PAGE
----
Artist and photographer Bill Fink is the mastermind behind “Time and Matter Photography”, an art form that involves producing photorealistic images out of literally any material or matter. Instead of conventional paint, the 60-year-old artist uses hair, human ashes, soil, egg shells, and all sorts of things to create images, often using the material itself to create its portrait. Some of Bill’s most notable works include a portrait of his eye made entirely from his own hair, an image of flowers made entirely from the pollen of those flowers, and the image of a man named Bob, made using his ashes.
—“Photography makes an image from light reflecting off materials. Time and Matter Photography can capture the image and the material together as one”, the artist explains. “Some people are willing to pay a lot of money for the glove of Michael Jackson, or the gown of a movie star, but how important would a picture be if a teaspoon of John Lennon’s ashes was turned into his memorial picture, or if some of Paul McCartney’s hair was turned into his picture, or if a picture of Neil Armstrong was made of moon rock, or if a picture of the Hindenburg was made from a scrap of fabric from the Hindenburg”, he adds.
Germans who were tried and convicted as spies during the Battle of the Bulge, are bound to stakes by MPs before their execution, December 23, 1944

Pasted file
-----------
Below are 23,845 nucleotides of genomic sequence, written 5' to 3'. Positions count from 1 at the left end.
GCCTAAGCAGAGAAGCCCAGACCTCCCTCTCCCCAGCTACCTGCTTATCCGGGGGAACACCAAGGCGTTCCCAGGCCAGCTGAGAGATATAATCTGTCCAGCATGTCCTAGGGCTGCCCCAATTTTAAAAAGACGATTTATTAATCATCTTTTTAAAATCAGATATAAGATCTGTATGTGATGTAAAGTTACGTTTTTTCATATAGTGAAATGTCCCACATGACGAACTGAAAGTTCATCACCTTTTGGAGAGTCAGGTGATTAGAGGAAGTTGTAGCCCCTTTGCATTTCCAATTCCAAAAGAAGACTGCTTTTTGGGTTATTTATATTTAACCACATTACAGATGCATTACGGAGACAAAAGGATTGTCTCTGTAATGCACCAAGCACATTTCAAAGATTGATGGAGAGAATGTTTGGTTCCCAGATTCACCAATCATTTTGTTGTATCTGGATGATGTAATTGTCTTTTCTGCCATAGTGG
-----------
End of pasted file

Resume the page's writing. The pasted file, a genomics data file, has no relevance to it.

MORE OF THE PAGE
What happened to the millions of immigrants granted legal status under Ronald Reagan?
A French soldier fires over the body of a dead comrade, August 1914.
Ganja kept well hidden in Jamaica
Many cities host Thanksgiving Day parades featuring large inflatable balloons. If you check them out the night before, you often can see them being blown up. Back in 2012, Alyssa Coppelman wrote about Frank Hallam Day’s photos that capture these balloons from a different angle. The post is reprinted below.
It’s time to step away from curious encounters in the country and focus on the seedier side of midnight in the city. Herein presented are the gritty photographs of lawbreakers, victims and crime scenes as seen by the early 20th century photographer Arthur Fellig, more popularly known as Weegee.
The beliefs and superstitions that I learned growing up in the Mississippi Delta have almost faded away. The tenants who nurtured them are dead or scattered to the four winds, displaced by machinery and technology.
An early casualty of their migration to the cities was the legend of the Swift Peter.
Lysergic acid diethylamide (LSD), psilocybin mushrooms, and mescaline-bearing peyote are the more well-known psychoactive drugs, but by no means the only ones. Stepping Into the Fire is a documentary about a much lesser-known option in this arena, ayahuasca.
1910. “Grade separation under construction, probably upstate New York.” Bring the family, and hold onto Junior! Maybe the rail historians out there can pinpoint where we are….@.
We will be looking at different styles of beard’s and mustaches that have occurred over the years. I think men are a little intimidated about sporting beards and mustaches, and many would dream of letting their beards grow wild, but are intimidated by social pressures. So, this week I hope the women will express their preferences on men’s facial hair styles, and I hope men will describe their thoughts on beards and mustaches. This guy has a pretty interesting look going with the combination of hair and mustache…. @.
When we rely on our legs to move us through the world, our minds can drift to the things that really matter
Why do people scribble on bathroom walls? Other than, you know, for fun.